“Music was always there too”, he continues. “I remember always listening to pirates. I didn’t grow up in a house full of records so for me, the radio in my bedroom … it was my window into everything going on. I’d scroll the dial and land on things and be like ‘ok, reggae’s playing, bang’. People that’d come over would bring their music over as well or when you went to someone else’s house, you’d hear something and be like ‘right, let me grab that’. Remember you could record like, tape-to-tape and you could hear the drop in quality when you played it back? We’d do that all the time. I wasn’t actively buying music until I was a teenager because I didn’t ask for money for things. It meant I’d just learn songs from the first beat, even old jungle and garage stuff. That meant I got good at taping songs from the radio like, mad efficiently, as well. Even on commercial radio, they’d be like ‘coming up we’ve got Busta Rhymes’ and I’d be on it straight away …. ‘get the tape in the deck, hit record, bang’. I’d try and make sure there were no jingles or talk-over, so in the end, I’d have these perfect rips.”
What was it about a certain track or song that’d draw him in, I ask? “Basslines, innit”, he says, smirking. “It sounds really obvious but yeah. Stuff that maybe felt experimental at the time that is now standard, that’s what always stood out to me. So like, if you listened to commercial radio you’d be hearing the Spice Girls and then you’d lock into a pirate and you’d be hearing people like Dillinja and Wookie. To me, that was experimental, where as now there’s 25 years of music existing in that style. It was the same as early grime. How I see people writing about techno … that was our techno at that time.”
“Grime didn’t necessarily get me straight away either”, Elijah continues, “it was an adjustment. You had to get used to the different accents and voices, and don’t forget the change from garage MCs to grime MCs … like garage MCs still had an American twang to their voices and they were performers essentially. Grime on the other hand, you had the harshness of the beats but then you had the bars … ‘hit ‘em like a lightning bold, 5000 volts it’s your own fault’ … it’s a lot to digest. For most people, I think it hit them over the head too hard, but for me it was at the intersection of all the things I really liked. Experimental beats, this ragga kinda dancehall vibe, MCs … and the format was the same as garage and jungle; it was on pirate radio, it was easy to find, it was local. I remember hearing D Double E for the first time, I must have been about 14. The adjustment was so sharp. Imagine you were scrolling through the dial and you’d hear whatever was popping in 2002. There’s Sean Paul, 50 Cent and then you turn the dial again and you’re hearing ‘head get mangled and dangled to the side just like I wear my Kangol’? It was mind-blowing. There was no context either, there was no Google, you couldn’t find out what any of it meant or who anyone was. I did take a minute for me to get my head around. Not that long, though.”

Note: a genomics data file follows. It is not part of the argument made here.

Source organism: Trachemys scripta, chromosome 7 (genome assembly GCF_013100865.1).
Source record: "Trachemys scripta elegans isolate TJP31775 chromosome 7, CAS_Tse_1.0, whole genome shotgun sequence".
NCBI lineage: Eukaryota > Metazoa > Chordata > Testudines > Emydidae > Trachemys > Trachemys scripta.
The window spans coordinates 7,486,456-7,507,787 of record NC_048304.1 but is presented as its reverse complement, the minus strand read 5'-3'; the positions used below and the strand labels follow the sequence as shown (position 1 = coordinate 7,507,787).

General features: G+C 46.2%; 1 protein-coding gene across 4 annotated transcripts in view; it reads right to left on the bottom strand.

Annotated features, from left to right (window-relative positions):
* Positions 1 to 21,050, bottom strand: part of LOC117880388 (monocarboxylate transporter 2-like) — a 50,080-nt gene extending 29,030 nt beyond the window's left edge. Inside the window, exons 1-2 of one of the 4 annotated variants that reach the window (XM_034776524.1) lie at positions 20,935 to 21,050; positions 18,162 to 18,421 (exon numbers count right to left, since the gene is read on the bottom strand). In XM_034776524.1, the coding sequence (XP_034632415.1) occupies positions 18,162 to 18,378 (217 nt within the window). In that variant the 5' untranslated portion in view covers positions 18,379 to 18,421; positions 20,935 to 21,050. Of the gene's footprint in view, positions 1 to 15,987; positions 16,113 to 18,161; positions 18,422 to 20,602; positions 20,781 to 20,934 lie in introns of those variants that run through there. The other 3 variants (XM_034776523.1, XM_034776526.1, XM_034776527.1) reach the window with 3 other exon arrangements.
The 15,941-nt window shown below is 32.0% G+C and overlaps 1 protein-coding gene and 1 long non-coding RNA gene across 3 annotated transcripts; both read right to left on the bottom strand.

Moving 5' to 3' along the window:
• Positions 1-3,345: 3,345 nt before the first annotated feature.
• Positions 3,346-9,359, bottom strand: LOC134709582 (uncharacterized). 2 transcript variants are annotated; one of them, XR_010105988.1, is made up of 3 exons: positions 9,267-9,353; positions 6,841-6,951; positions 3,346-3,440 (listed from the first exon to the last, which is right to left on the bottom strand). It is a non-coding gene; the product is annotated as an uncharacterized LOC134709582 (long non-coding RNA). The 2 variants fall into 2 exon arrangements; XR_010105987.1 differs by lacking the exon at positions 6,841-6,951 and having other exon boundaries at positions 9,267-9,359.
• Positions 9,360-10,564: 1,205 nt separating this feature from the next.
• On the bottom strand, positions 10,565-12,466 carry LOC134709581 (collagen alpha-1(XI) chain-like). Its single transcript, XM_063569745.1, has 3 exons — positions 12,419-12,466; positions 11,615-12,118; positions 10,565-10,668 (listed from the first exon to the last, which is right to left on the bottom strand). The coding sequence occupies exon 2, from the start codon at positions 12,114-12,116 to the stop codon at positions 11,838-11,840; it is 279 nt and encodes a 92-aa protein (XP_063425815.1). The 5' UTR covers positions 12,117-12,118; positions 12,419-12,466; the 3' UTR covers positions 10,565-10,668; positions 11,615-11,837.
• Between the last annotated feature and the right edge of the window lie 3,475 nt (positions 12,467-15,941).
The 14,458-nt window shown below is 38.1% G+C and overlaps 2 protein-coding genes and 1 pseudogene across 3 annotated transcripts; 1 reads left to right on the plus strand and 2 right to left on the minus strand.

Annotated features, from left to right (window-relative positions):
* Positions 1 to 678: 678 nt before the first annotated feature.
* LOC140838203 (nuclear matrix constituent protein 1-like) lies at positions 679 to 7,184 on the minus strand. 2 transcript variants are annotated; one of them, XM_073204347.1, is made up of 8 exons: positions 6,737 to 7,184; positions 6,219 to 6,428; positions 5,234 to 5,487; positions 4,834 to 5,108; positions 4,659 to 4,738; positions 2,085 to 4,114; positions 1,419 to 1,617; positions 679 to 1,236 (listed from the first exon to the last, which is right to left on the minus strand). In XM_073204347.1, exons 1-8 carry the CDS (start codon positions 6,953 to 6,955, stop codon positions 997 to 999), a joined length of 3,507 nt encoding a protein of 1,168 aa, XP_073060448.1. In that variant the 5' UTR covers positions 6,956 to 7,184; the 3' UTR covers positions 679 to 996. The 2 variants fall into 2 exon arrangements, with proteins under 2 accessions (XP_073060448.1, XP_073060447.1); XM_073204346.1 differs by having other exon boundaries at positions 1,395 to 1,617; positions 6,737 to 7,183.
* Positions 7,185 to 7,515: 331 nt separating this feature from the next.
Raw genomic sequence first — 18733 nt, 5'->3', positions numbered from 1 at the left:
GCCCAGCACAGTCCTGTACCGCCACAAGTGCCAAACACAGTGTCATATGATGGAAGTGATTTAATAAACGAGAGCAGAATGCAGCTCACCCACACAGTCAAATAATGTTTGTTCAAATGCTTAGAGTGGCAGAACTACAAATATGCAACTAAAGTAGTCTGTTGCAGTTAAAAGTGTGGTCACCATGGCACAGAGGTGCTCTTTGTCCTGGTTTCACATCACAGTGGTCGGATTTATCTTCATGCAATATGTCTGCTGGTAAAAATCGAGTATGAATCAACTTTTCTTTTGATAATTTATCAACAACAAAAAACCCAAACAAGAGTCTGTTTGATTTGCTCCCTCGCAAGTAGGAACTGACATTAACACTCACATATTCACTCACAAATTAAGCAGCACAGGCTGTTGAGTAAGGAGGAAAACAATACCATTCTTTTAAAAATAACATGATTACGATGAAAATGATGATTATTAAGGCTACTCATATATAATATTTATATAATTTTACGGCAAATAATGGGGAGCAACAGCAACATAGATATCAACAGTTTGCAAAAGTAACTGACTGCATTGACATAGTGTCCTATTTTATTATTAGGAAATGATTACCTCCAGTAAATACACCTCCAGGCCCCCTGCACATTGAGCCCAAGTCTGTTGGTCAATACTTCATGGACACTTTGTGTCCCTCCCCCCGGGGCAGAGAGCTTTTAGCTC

“Imagine you were scrolling through the dial and you’d hear whatever was popping in 2002. There’s Sean Paul, 50 Cent and then you turn the dial again and you’re hearing ‘head get mangled and dangled to the side just like I wear my Kangol’? It was mind-blowing.”
By the time Elijah headed off to university — he studied Business at the University Of Hertfordshire — grime was starting to take root in his thinking. He loved its DIY ethos and what he saw as the challenge of putting records out. It had potential in business, he thought. And then, quite by chance, he linked up with Skilliam, whom he’d first met through pirate radio back in London a few years prior.
While the night life on campus didn’t offer much — “I think Supa D came one time, Sean Paul … Kano came once, JME & Skepta, but even then I saw them loads at events in London” — Elijah had started to learn to DJ. “I just thought I could offer something different to grime and the UK whatever … that Rinse FM banner of grime, dubstep, funky, garage”, he says thoughtfully. “I’d been on the other side as a raver for so long, so I had a lot of my own ideas. I’d find myself at events having a sick time, but still fantasy booking line-ups in my head and thinking about how things could be different or done better … even the format of club nights themselves. That’s what drew me to DJing and made me believe I could be a DJ rather than just someone that collected records and played them at home. I felt there was something in it for me.”